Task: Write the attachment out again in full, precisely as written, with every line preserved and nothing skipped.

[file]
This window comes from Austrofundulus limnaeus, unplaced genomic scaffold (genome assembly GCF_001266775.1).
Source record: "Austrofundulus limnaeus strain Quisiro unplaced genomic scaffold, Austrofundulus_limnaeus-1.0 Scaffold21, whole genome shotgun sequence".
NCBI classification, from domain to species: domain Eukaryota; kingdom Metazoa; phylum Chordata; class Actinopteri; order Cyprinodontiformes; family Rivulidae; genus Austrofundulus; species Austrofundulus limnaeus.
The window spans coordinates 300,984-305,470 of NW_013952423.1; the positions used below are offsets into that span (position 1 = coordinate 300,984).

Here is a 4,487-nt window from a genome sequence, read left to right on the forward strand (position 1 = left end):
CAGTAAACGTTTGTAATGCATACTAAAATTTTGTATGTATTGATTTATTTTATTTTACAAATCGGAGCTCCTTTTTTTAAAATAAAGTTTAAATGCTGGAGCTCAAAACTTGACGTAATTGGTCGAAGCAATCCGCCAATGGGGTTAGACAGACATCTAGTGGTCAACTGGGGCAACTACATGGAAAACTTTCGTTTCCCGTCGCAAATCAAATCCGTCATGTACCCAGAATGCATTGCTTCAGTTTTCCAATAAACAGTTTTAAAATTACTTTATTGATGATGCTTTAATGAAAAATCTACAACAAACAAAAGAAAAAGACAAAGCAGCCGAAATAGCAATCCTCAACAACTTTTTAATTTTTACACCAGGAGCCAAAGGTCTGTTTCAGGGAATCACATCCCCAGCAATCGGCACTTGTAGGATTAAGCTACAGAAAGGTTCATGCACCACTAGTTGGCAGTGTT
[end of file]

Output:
This window comes from Austrofundulus limnaeus, unplaced genomic scaffold (genome assembly GCF_001266775.1).
Source record: "Austrofundulus limnaeus strain Quisiro unplaced genomic scaffold, Austrofundulus_limnaeus-1.0 Scaffold21, whole genome shotgun sequence".
NCBI classification, from domain to species: domain Eukaryota; kingdom Metazoa; phylum Chordata; class Actinopteri; order Cyprinodontiformes; family Rivulidae; genus Austrofundulus; species Austrofundulus limnaeus.
The window spans coordinates 300,984-305,470 of NW_013952423.1; the positions used below are offsets into that span (position 1 = coordinate 300,984).

Here is a 4,487-nt window from a genome sequence, read left to right on the forward strand (position 1 = left end):
CAGTAAACGTTTGTAATGCATACTAAAATTTTGTATGTATTGATTTATTTTATTTTACAAATCGGAGCTCCTTTTTTTAAAATAAAGTTTAAATGCTGGAGCTCAAAACTTGACGTAATTGGTCGAAGCAATCCGCCAATGGGGTTAGACAGACATCTAGTGGTCAACTGGGGCAACTACATGGAAAACTTTCGTTTCCCGTCGCAAATCAAATCCGTCATGTACCCAGAATGCATTGCTTCAGTTTTCCAATAAACAGTTTTAAAATTACTTTATTGATGATGCTTTAATGAAAAATCTACAACAAACAAAAGAAAAAGACAAAGCAGCCGAAATAGCAATCCTCAACAACTTTTTAATTTTTACACCAGGAGCCAAAGGTCTGTTTCAGGGAATCACATCCCCAGCAATCGGCACTTGTAGGATTAAGCTACAGAAAGGTTCATGCACCACTAGTTGGCAGTGTT